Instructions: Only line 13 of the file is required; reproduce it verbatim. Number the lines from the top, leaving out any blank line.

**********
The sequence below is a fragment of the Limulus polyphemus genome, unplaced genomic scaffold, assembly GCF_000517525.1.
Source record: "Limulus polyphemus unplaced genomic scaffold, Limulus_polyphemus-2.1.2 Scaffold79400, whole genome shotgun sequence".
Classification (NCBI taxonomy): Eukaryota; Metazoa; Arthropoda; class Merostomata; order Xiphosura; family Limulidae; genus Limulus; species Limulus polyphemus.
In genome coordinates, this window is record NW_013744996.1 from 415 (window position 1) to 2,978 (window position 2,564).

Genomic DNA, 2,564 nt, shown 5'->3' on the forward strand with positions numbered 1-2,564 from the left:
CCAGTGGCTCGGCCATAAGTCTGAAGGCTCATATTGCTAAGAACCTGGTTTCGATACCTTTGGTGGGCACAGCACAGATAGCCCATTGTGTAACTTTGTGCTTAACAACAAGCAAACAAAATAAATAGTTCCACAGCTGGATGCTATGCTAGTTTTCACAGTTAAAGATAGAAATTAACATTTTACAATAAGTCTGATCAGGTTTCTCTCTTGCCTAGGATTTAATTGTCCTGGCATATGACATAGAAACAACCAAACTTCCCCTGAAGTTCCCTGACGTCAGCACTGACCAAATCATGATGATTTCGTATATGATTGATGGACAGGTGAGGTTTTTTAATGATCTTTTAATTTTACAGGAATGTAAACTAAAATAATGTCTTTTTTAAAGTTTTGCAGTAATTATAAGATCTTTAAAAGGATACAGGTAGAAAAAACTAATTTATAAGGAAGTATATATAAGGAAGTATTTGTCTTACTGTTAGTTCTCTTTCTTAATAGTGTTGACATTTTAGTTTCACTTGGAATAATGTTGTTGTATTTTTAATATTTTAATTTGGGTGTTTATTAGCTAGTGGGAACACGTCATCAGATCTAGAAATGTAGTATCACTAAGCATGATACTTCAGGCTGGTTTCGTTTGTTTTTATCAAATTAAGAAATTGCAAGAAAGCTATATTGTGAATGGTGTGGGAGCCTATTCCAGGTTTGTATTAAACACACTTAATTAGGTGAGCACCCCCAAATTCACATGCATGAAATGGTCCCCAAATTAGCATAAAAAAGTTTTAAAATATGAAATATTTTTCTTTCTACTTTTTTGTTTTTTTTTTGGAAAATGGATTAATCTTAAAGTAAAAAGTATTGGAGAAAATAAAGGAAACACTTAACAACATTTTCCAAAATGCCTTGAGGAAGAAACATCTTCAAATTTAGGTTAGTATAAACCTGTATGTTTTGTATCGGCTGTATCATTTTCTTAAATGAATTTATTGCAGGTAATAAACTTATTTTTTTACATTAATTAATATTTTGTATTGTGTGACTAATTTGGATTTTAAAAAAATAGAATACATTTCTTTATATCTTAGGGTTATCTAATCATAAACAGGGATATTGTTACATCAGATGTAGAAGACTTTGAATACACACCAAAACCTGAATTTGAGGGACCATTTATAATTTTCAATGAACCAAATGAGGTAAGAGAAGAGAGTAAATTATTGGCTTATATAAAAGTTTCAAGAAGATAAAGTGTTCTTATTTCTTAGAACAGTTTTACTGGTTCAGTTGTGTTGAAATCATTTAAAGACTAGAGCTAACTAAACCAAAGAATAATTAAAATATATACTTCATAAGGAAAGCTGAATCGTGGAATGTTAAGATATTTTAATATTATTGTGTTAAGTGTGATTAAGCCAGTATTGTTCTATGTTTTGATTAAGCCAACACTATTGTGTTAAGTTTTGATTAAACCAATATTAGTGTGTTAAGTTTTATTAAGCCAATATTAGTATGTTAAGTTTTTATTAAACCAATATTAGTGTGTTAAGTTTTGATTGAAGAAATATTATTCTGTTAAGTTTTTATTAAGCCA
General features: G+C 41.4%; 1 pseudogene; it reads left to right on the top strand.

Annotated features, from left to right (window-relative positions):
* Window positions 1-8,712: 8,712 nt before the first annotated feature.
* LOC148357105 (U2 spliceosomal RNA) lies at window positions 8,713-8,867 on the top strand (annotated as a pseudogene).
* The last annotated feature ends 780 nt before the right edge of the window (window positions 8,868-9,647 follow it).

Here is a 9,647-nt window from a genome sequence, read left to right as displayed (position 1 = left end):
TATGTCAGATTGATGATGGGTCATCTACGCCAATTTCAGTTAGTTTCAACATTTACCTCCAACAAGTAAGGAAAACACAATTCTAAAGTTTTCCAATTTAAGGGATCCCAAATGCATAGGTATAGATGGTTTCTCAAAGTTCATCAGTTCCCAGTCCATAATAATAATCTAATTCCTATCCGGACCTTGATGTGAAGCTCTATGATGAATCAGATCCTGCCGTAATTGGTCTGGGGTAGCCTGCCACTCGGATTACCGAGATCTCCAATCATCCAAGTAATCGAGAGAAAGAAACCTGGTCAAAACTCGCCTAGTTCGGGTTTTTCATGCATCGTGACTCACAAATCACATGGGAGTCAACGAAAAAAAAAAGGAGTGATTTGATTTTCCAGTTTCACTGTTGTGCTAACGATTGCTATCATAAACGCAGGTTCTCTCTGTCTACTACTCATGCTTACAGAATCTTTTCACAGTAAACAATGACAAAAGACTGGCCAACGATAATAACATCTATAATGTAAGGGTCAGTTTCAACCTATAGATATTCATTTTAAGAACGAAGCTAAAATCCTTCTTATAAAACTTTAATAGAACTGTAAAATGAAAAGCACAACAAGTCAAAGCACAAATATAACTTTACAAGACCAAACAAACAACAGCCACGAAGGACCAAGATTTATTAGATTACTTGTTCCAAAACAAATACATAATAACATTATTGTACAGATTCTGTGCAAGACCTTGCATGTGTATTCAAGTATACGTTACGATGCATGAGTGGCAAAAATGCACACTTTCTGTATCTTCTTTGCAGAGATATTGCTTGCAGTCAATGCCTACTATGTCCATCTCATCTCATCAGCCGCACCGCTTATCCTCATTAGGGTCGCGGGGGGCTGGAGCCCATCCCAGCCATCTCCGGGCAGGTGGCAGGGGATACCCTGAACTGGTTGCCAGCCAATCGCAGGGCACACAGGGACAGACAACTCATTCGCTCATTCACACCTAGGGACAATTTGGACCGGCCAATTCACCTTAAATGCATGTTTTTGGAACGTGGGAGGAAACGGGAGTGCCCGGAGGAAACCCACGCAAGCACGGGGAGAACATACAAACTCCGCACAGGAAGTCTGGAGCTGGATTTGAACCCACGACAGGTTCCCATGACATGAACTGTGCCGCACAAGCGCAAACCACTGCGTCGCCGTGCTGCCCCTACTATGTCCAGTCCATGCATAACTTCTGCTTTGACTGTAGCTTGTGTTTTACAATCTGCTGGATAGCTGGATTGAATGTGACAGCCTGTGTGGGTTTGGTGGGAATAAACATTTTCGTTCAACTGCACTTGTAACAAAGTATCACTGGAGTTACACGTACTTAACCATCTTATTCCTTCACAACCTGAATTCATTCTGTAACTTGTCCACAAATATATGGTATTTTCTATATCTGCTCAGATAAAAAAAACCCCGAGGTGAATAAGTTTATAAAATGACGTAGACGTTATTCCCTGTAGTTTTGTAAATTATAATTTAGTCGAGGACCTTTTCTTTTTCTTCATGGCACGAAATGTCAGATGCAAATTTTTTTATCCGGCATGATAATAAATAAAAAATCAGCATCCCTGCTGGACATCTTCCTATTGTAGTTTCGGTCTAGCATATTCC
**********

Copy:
TATGTCAGATTGATGATGGGTCATCTACGCCAATTTCAGTTAGTTTCAACATTTACCTCCAACAAGTAAGGAAAACACAATTCTAAAGTTTTCCAATTTAAGGGATCCCAAATGCATAGGTATAGATGGTTTCTCAAAGTTCATCAGTTCCCAGTCCATAATAATAATCTAATTCCTATCCGGACCTTGATGTGAAGCTCTATGATGAATCAGATCCTGCCGTAATTGGTCTGGGGTAGCCTGCCACTCGGATTACCGAGATCTCCAATCATCCAAGTAATCGAGAGAAAGAAACCTGGTCAAAACTCGCCTAGTTCGGGTTTTTCATGCATCGTGACTCACAAATCACATGGGAGTCAACGAAAAAAAAAAGGAGTGATTTGATTTTCCAGTTTCACTGTTGTGCTAACGATTGCTATCATAAACGCAGGTTCTCTCTGTCTACTACTCATGCTTACAGAATCTTTTCACAGTAAACAATGACAAAAGACTGGCCAACGATAATAACATCTATAATGTAAGGGTCAGTTTCAACCTATAGATATTCATTTTAAGAACGAAGCTAAAATCCTTCTTATAAAACTTTAATAGAACTGTAAAATGAAAAGCACAACAAGTCAAAGCACAAATATAACTTTACAAGACCAAACAAACAACAGCCACGAAGGACCAAGATTTATTAGATTACTTGTTCCAAAACAAATACATAATAACATTATTGTACAGATTCTGTGCAAGACCTTGCATGTGTATTCAAGTATACGTTACGATGCATGAGTGGCAAAAATGCACACTTTCTGTATCTTCTTTGCAGAGATATTGCTTGCAGTCAATGCCTACTATGTCCATCTCATCTCATCAGCCGCACCGCTTATCCTCATTAGGGTCGCGGGGGGCTGGAGCCCATCCCAGCCATCTCCGGGCAGGTGGCAGGGGATACCCTGAACTGGTTGCCAGCCAATCGCAGGGCACACAGGGACAGACAACTCATTCGCTCATTCACACCTAGGGACAATTTGGACCGGCCAATTCACCTTAAATGCATGTTTTTGGAACGTGGGAGGAAACGGGAGTGCCCGGAGGAAACCCACGCAAGCACGGGGAGAACATACAAACTCCGCACAGGAAGTCTGGAGCTGGATTTGAACCCACGACAGGTTCCCATGACATGAACTGTGCCGCACAAGCGCAAACCACTGCGTCGCCGTGCTGCCCCTACTATGTCCAGTCCATGCATAACTTCTGCTTTGACTGTAGCTTGTGTTTTACAATCTGCTGGATAGCTGGATTGAATGTGACAGCCTGTGTGGGTTTGGTGGGAATAAACATTTTCGTTCAACTGCACTTGTAACAAAGTATCACTGGAGTTACACGTACTTAACCATCTTATTCCTTCACAACCTGAATTCATTCTGTAACTTGTCCACAAATATATGGTATTTTCTATATCTGCTCAGATAAAAAAAACCCCGAGGTGAATAAGTTTATAAAATGACGTAGACGTTATTCCCTGTAGTTTTGTAAATTATAATTTAGTCGAGGACCTTTTCTTTTTCTTCATGGCACGAAATGTCAGATGCAAATTTTTTTATCCGGCATGATAATAAATAAAAAATCAGCATCCCTGCTGGACATCTTCCTATTGTAGTTTCGGTCTAGCATATTCC